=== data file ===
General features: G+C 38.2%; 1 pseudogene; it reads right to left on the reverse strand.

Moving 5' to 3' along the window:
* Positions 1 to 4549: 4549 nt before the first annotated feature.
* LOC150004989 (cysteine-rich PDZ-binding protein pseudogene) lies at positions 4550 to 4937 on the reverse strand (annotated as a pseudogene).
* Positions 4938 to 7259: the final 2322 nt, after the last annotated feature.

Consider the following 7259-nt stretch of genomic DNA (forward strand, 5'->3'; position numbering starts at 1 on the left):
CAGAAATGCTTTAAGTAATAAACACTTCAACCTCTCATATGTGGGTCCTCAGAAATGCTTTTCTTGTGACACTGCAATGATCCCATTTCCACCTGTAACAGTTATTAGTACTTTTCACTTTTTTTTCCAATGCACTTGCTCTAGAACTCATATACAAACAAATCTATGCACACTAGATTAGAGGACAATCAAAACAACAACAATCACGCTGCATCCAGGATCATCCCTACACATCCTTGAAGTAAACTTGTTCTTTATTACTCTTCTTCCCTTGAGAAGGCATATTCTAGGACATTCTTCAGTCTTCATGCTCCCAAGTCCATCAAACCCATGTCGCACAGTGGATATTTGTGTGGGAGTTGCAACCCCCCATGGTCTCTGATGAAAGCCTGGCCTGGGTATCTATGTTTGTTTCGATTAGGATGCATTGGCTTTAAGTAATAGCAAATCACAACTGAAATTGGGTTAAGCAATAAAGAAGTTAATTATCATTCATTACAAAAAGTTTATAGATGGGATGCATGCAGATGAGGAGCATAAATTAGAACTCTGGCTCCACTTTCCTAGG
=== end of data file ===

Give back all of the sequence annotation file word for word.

General features: G+C 38.2%; 1 pseudogene; it reads right to left on the reverse strand.

Moving 5' to 3' along the window:
* Positions 1 to 4549: 4549 nt before the first annotated feature.
* LOC150004989 (cysteine-rich PDZ-binding protein pseudogene) lies at positions 4550 to 4937 on the reverse strand (annotated as a pseudogene).
* Positions 4938 to 7259: the final 2322 nt, after the last annotated feature.

Consider the following 7259-nt stretch of genomic DNA (forward strand, 5'->3'; position numbering starts at 1 on the left):
CAGAAATGCTTTAAGTAATAAACACTTCAACCTCTCATATGTGGGTCCTCAGAAATGCTTTTCTTGTGACACTGCAATGATCCCATTTCCACCTGTAACAGTTATTAGTACTTTTCACTTTTTTTTCCAATGCACTTGCTCTAGAACTCATATACAAACAAATCTATGCACACTAGATTAGAGGACAATCAAAACAACAACAATCACGCTGCATCCAGGATCATCCCTACACATCCTTGAAGTAAACTTGTTCTTTATTACTCTTCTTCCCTTGAGAAGGCATATTCTAGGACATTCTTCAGTCTTCATGCTCCCAAGTCCATCAAACCCATGTCGCACAGTGGATATTTGTGTGGGAGTTGCAACCCCCCATGGTCTCTGATGAAAGCCTGGCCTGGGTATCTATGTTTGTTTCGATTAGGATGCATTGGCTTTAAGTAATAGCAAATCACAACTGAAATTGGGTTAAGCAATAAAGAAGTTAATTATCATTCATTACAAAAAGTTTATAGATGGGATGCATGCAGATGAGGAGCATAAATTAGAACTCTGGCTCCACTTTCCTAGG